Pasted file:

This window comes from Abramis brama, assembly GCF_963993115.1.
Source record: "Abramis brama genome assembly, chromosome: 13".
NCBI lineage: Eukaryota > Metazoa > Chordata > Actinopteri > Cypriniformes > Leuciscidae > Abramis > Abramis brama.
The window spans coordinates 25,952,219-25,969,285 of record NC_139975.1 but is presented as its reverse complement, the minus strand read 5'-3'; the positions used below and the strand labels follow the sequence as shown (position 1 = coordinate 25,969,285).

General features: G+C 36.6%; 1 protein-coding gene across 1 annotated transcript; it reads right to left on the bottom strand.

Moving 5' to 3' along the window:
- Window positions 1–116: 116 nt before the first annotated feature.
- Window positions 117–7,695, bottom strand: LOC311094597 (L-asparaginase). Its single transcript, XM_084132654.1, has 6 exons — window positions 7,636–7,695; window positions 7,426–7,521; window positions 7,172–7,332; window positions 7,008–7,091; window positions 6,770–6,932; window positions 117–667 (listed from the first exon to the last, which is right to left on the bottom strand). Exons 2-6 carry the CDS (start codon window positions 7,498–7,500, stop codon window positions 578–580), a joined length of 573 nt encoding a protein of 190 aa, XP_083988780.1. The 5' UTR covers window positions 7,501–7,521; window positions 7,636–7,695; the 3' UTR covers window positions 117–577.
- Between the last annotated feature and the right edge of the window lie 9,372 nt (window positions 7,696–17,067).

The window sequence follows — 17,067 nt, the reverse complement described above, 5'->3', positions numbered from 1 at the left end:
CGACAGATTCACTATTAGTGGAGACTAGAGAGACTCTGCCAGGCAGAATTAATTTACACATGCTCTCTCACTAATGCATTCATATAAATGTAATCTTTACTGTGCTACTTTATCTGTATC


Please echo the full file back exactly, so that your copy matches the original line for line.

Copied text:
This window comes from Abramis brama, assembly GCF_963993115.1.
Source record: "Abramis brama genome assembly, chromosome: 13".
NCBI lineage: Eukaryota > Metazoa > Chordata > Actinopteri > Cypriniformes > Leuciscidae > Abramis > Abramis brama.
The window spans coordinates 25,952,219-25,969,285 of record NC_139975.1 but is presented as its reverse complement, the minus strand read 5'-3'; the positions used below and the strand labels follow the sequence as shown (position 1 = coordinate 25,969,285).

General features: G+C 36.6%; 1 protein-coding gene across 1 annotated transcript; it reads right to left on the bottom strand.

Moving 5' to 3' along the window:
- Window positions 1–116: 116 nt before the first annotated feature.
- Window positions 117–7,695, bottom strand: LOC311094597 (L-asparaginase). Its single transcript, XM_084132654.1, has 6 exons — window positions 7,636–7,695; window positions 7,426–7,521; window positions 7,172–7,332; window positions 7,008–7,091; window positions 6,770–6,932; window positions 117–667 (listed from the first exon to the last, which is right to left on the bottom strand). Exons 2-6 carry the CDS (start codon window positions 7,498–7,500, stop codon window positions 578–580), a joined length of 573 nt encoding a protein of 190 aa, XP_083988780.1. The 5' UTR covers window positions 7,501–7,521; window positions 7,636–7,695; the 3' UTR covers window positions 117–577.
- Between the last annotated feature and the right edge of the window lie 9,372 nt (window positions 7,696–17,067).

The window sequence follows — 17,067 nt, the reverse complement described above, 5'->3', positions numbered from 1 at the left end:
CGACAGATTCACTATTAGTGGAGACTAGAGAGACTCTGCCAGGCAGAATTAATTTACACATGCTCTCTCACTAATGCATTCATATAAATGTAATCTTTACTGTGCTACTTTATCTGTATC